OFF THE LEASH is a group portrait of dog people, specifically the strange, wonderful, neurotic, and eccentric dog people who gather at Amory Park, overlooking Boston near Fenway Park. And it's about author Matthew Gilbert's transformation, after much fear and loathing of dogs and social groups, into one of those dog people with fur on their jackets, squeaky toys in their hands, and biscuits in their pockets.Read more...
OFF THE LEASH is a group portrait of dog people, specifically the strange, wonderful, neurotic, and eccentric dog people who gather at Amory Park, overlooking Boston near Fenway Park. And it's about author Matthew Gilbert's transformation, after much fear and loathing of dogs and social groups, into one of those dog people with fur on their jackets, squeaky toys in their hands, and biscuits in their pockets.
Gilbert, longtime TV critic at "The Boston Globe," describes his reluctant trip into the dog park subculture, as the first-time owner of a stubbornly social Yellow Lab puppy named Toby. Like many Americans, he was happily accustomed to the safe distance of TV viewing and cell-phone web surfing, tethered to the digital leash. But the headstrong, play-obsessed Toby pulls him to Amory, and Amory becomes an exhilarating dose of presence for him. The joyous chaos of wrestling dogs and the park's cast of offbeat dog owners - the "pack of freaks" - gradually draw him into the here and now. At the dog park, the dog owners go off the leash, too.
Dog-park life can be tense. When dogs fight, their owners - such as the reckless Charlotte - bare their teeth at each other, too. Amid the rollicking dog play, feelings tend to surface faster, unedited. But Gilbert shows how Amory is an idyllic microcosm, too, the home of enduring friendships and, as the droll but vulnerable Hayley knows, romantic crushes. Meeting daily, a gathering of dog owners can be like group therapy, or "The Office," or a standup concert.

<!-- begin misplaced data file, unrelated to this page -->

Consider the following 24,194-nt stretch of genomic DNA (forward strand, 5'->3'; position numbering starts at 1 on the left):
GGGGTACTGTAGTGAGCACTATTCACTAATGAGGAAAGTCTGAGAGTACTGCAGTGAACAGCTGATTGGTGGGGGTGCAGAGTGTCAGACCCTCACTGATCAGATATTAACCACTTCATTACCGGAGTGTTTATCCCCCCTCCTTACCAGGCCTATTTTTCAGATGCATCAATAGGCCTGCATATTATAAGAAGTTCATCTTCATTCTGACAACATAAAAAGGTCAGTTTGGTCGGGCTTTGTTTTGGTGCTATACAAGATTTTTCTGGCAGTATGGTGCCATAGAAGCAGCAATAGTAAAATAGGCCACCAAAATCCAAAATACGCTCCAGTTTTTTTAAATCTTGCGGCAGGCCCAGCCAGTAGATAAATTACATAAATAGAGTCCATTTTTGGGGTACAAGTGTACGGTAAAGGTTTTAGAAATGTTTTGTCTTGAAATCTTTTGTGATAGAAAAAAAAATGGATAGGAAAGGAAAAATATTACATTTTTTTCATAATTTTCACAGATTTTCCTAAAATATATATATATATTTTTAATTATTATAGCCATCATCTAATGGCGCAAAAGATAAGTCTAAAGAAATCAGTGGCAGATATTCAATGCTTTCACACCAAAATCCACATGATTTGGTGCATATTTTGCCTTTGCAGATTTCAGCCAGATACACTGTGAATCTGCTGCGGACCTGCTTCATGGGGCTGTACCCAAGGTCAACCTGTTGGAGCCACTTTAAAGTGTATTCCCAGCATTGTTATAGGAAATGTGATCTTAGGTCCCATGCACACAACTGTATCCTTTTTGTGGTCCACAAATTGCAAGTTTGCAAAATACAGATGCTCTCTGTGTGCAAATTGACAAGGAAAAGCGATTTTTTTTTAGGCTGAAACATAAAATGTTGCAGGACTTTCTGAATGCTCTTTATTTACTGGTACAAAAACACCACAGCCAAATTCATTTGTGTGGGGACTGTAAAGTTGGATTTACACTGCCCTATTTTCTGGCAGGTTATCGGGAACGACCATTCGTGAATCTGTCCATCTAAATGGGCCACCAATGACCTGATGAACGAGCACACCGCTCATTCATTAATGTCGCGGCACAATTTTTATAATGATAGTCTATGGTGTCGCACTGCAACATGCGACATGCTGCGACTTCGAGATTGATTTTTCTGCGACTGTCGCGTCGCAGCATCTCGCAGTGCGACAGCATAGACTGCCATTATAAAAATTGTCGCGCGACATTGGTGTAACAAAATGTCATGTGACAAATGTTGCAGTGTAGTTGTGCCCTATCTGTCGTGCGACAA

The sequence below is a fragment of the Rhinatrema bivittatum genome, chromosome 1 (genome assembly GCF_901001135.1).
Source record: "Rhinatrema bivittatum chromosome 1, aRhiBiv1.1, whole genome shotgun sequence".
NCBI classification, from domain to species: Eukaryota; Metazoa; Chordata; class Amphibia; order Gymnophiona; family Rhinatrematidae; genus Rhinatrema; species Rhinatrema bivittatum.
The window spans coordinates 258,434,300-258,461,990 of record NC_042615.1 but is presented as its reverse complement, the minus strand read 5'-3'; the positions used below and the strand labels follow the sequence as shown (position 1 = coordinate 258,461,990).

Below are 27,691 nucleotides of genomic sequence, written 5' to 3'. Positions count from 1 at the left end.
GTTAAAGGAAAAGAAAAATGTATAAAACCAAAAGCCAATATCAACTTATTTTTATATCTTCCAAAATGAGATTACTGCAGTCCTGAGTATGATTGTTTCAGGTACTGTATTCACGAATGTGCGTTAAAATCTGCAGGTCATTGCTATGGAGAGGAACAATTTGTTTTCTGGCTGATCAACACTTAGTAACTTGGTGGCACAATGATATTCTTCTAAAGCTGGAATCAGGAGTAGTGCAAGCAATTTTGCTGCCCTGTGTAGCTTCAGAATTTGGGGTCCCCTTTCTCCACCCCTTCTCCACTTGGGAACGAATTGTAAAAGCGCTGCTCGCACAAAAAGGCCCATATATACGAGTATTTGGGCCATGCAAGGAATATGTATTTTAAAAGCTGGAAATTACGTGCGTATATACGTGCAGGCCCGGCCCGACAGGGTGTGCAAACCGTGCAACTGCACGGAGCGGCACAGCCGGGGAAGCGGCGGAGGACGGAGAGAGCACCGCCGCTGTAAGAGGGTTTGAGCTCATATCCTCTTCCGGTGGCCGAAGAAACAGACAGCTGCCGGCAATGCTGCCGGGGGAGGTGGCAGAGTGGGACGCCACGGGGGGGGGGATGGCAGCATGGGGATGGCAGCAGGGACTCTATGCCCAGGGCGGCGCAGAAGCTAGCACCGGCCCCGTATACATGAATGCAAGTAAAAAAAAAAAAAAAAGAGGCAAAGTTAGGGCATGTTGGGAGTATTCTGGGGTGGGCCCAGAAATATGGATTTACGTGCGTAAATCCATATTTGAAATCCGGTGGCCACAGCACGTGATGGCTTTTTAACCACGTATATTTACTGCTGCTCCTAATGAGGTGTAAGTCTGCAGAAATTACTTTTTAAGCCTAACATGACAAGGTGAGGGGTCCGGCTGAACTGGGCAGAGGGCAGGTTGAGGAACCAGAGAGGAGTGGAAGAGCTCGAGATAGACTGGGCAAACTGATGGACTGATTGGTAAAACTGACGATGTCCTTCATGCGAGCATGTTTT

As a TV critic, Matthew Gilbert is well-known by his readership for his humorous and wry writing style. A charming narrative that will appeal to anyone who has ever enjoyed watching a puppy scamper through a park, OFF THE LEASH is a paean to dog lovers and their pets everywhere, perfect for fans of "Marley & Me" and "Merle's Door."
Publishers Weekly® Reviews
- Reviewed in: Publishers Weekly, page .
- Review Date: 2014-05-19
- Reviewer: Staff
Dog enthusiasts will flock to this entertaining account of an unlikely canine lover’s ascent into full-fledged member of the neighborhood dog-park club. Gilbert, a TV critic for the Boston Globe, was “the last person on earth you’d have expected to find malingering at a dog park” until he marries a dog lover, and finds himself adopting a yellow Lab puppy named Toby. Gilbert becomes obsessed with training and having a well-behaved model citizen of a dog. Soon, dog and owner are inexorably drawn to the grassy fields of Amory Park, a dog park not far from their Brookline neighborhood. Slowly, but surely, he is drawn into the supportive subculture of the dog-park people, a whole range of characters. Hayley is a funny, outspoken graduate student with a Bernese mountain dog; Nash is in love with his golden retriever, Bertha; Drew, a “muscle-bound” hunk in his 30s, with his mutt, Chester, make an adorable pair, and Charlotte, the owner of an aggressive whippet, serves as the park’s villain, knee-deep in denial. Any dog owner who has ever stepped foot in the local dog park will recognize these types, and Gilbert is an adept storyteller, adding just enough intrigue (dog-on-doggie aggression, an attempt at person-on-person romance, the unfortunate realities of humping) to keep the pages turning. Agent: Ellen Geiger, Frances Goldin Literary Agency. (July)